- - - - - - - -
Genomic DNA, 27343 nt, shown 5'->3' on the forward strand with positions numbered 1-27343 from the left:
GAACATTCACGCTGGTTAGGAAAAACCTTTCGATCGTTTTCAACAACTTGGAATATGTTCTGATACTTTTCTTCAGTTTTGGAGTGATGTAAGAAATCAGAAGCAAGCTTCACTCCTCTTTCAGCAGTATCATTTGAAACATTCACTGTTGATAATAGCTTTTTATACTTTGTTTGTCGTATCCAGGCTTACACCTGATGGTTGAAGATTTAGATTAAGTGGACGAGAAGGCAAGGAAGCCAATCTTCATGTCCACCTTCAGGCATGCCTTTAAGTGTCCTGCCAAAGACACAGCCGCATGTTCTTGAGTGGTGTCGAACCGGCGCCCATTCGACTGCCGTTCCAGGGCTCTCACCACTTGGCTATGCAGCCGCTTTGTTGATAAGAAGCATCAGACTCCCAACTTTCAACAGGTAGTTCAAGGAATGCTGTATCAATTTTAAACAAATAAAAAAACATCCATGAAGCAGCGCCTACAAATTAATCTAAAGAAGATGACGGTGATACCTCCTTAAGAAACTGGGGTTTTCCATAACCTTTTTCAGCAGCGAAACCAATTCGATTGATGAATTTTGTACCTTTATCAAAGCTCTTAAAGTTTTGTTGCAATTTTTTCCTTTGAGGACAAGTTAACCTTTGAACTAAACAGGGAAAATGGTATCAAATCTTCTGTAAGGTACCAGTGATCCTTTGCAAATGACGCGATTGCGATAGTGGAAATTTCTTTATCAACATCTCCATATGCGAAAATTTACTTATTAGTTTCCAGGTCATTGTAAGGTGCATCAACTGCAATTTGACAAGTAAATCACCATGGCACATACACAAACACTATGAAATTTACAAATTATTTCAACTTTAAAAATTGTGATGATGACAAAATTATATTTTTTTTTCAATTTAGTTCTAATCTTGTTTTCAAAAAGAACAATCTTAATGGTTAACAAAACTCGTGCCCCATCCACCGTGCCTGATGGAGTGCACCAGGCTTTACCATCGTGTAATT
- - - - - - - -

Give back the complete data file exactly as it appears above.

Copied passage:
Genomic DNA, 27343 nt, shown 5'->3' on the forward strand with positions numbered 1-27343 from the left:
GAACATTCACGCTGGTTAGGAAAAACCTTTCGATCGTTTTCAACAACTTGGAATATGTTCTGATACTTTTCTTCAGTTTTGGAGTGATGTAAGAAATCAGAAGCAAGCTTCACTCCTCTTTCAGCAGTATCATTTGAAACATTCACTGTTGATAATAGCTTTTTATACTTTGTTTGTCGTATCCAGGCTTACACCTGATGGTTGAAGATTTAGATTAAGTGGACGAGAAGGCAAGGAAGCCAATCTTCATGTCCACCTTCAGGCATGCCTTTAAGTGTCCTGCCAAAGACACAGCCGCATGTTCTTGAGTGGTGTCGAACCGGCGCCCATTCGACTGCCGTTCCAGGGCTCTCACCACTTGGCTATGCAGCCGCTTTGTTGATAAGAAGCATCAGACTCCCAACTTTCAACAGGTAGTTCAAGGAATGCTGTATCAATTTTAAACAAATAAAAAAACATCCATGAAGCAGCGCCTACAAATTAATCTAAAGAAGATGACGGTGATACCTCCTTAAGAAACTGGGGTTTTCCATAACCTTTTTCAGCAGCGAAACCAATTCGATTGATGAATTTTGTACCTTTATCAAAGCTCTTAAAGTTTTGTTGCAATTTTTTCCTTTGAGGACAAGTTAACCTTTGAACTAAACAGGGAAAATGGTATCAAATCTTCTGTAAGGTACCAGTGATCCTTTGCAAATGACGCGATTGCGATAGTGGAAATTTCTTTATCAACATCTCCATATGCGAAAATTTACTTATTAGTTTCCAGGTCATTGTAAGGTGCATCAACTGCAATTTGACAAGTAAATCACCATGGCACATACACAAACACTATGAAATTTACAAATTATTTCAACTTTAAAAATTGTGATGATGACAAAATTATATTTTTTTTTCAATTTAGTTCTAATCTTGTTTTCAAAAAGAACAATCTTAATGGTTAACAAAACTCGTGCCCCATCCACCGTGCCTGATGGAGTGCACCAGGCTTTACCATCGTGTAATT